Every animal is to have human contact for at least one hour a day – sounds easy, but when many animals have sketchy histories you can’t just open the cages and let them all play. Many need one-on-one attention, and that’s a lot of man-hours.
The main chores are feeding and water – when the place is full you should hear all those dogs happy for breakfast! Many have specific feeding requirements listed on a whiteboard outside the big room. You can’t just offer up a treat or part of your lunch. You have to check each dog’s requirements.
And cleaning cages, again by protocol. Many of the cats in the ‘Blue Room’ are still pretty timid, and you clean around them, without upsetting them. Everything comes out but the cat. Litter is cleaned. Toys and blankets inspected and, if soiled, sent to laundry and replaced by clean laundry from the shelving unit.
Other unglamorous tasks like mopping floors, cleaning dishes and toys, and running the laundry are vital for the operation to continue thriving.
But the best, and one of the most important, of the tasks is what is called socialization. I call it cuddling, although some of the animals are still so fearful that if they come up to your hand and sniff it, that is a victory.
I was finishing up my volunteer shift (cleaned cat cages, observed protocol with the rhinovirus cats). And now I was socializing with a group of small dogs that are allowed to play together in the lobby.
One woman showed up, first timer, unannounced. She had called the volunteer co-ordinator who said, truthfully, even if you have no experience, there is always something you can do to help. Well I don’t know what this woman expected to be doing. Early afternoon – not time for feeding or cleaning cages – all done. Not needed for dog-walking.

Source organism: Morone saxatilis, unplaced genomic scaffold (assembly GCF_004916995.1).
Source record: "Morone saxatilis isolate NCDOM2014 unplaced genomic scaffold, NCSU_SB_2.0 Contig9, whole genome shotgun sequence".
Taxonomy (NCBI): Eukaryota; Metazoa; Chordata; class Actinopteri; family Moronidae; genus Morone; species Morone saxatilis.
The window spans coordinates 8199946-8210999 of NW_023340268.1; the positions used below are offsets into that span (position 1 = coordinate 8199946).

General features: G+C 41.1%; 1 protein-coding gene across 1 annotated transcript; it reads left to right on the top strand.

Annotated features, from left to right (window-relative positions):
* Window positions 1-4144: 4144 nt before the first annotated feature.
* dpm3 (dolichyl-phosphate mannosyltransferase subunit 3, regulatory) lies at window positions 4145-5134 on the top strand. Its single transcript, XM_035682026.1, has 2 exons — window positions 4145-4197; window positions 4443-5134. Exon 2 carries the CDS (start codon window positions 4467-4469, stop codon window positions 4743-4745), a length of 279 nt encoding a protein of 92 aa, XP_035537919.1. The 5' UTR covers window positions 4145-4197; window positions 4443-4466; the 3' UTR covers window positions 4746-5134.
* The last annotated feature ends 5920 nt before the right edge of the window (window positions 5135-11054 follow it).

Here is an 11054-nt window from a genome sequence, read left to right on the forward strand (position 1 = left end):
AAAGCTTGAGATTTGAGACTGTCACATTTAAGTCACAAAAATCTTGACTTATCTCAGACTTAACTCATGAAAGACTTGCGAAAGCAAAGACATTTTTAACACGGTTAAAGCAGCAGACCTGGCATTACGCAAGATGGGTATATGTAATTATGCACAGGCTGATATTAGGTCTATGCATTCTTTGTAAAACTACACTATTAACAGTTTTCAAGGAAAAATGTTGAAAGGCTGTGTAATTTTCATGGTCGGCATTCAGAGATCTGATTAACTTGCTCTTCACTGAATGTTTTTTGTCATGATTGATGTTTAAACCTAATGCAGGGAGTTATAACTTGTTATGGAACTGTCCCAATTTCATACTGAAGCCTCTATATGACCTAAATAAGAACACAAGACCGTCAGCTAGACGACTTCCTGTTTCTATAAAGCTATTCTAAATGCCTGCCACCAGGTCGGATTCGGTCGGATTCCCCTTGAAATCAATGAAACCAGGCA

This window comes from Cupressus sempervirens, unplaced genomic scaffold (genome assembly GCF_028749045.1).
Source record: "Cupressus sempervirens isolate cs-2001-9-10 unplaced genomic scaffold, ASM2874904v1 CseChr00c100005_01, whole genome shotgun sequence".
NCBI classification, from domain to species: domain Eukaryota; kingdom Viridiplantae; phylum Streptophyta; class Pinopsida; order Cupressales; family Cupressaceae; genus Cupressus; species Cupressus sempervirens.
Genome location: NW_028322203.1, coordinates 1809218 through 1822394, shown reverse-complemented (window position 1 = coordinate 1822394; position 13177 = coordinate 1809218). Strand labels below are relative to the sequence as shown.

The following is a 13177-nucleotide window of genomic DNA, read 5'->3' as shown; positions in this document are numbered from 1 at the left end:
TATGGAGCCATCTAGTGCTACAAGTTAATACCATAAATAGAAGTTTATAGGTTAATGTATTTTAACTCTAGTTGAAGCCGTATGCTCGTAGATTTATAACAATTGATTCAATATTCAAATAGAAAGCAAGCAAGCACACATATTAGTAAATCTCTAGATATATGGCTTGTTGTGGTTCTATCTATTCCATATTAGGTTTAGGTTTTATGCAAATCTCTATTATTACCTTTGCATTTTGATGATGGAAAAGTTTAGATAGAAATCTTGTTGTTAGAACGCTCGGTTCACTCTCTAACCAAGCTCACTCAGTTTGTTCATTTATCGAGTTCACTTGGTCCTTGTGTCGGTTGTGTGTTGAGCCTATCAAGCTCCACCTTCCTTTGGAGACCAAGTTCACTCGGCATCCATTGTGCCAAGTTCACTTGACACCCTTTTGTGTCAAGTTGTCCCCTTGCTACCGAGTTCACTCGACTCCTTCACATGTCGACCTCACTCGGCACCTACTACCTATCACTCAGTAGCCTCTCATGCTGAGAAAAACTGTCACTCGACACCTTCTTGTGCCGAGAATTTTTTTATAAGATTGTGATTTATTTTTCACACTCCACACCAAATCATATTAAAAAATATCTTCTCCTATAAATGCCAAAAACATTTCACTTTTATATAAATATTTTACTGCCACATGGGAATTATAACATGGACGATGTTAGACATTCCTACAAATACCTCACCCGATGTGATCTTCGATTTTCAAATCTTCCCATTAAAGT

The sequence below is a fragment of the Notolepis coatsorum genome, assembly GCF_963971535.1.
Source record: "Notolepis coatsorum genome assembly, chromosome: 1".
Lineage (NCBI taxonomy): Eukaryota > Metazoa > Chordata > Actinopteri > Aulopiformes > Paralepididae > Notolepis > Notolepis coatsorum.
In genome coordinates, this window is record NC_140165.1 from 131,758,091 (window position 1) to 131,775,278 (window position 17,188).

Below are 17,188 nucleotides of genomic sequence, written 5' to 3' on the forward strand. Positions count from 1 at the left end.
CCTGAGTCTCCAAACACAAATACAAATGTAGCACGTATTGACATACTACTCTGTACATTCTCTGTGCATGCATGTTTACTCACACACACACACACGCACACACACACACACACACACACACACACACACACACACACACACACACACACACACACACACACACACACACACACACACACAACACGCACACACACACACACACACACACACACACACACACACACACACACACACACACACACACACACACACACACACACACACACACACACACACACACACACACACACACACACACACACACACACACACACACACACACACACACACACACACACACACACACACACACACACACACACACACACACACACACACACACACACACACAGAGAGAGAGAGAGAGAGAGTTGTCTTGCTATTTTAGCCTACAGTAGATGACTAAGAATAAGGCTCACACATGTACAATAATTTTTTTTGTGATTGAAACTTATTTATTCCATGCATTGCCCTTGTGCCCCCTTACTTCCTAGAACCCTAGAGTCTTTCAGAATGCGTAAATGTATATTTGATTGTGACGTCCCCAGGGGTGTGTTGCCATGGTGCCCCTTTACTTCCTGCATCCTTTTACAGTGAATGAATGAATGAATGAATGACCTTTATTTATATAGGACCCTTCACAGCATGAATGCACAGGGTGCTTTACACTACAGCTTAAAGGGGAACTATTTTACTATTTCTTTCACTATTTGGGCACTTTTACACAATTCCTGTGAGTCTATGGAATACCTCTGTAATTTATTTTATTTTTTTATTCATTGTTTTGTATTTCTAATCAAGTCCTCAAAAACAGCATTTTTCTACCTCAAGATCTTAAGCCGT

Aha! Each of the german shepherds are currently isolated to an office room each. Besides dog-walking they desperately need human contact. Someone to sit with them, play, pet them, talk to them. This is a really valuable part of volunteering at the Annex.
This woman seemed put out and insulted by everything. The co-ordinator was trying to think on her feet, where could this newby help out? The co-ordinator is excellent with the animals, and has a lot on her plate. Is she always sweetly polite with all the humans? Not always. Her job is not customer service. The newby volunteer was asked to spend time with each german shepherd, individually, in its room.
She spent about five minutes in each room, came out to put her coat on. She was insulted that she wasn’t more warmly greeted. She was put out that her task wasn’t more glamorous? more pathetic? Did she expect to help in surgery or something? Oh and she travelled an hour and spent $3. She left the building around the same time I did, and was muttering “I did not come all this way just to pet a dog. “
I think that is too bad, because that dog NEEDED petting.
I don’t understand some volunteers. Do people do it for the accolades? To feel good about themselves? To be able to brag about it? To only volunteer for the most dire and tragic circumstances? Do they need to be patted on the back and congratulated?
Because the regular volunteers come in, work hard, and cuddle well. That’s what the animals need, and that’s why they volunteer: to fulfill the animals’ needs, not their own.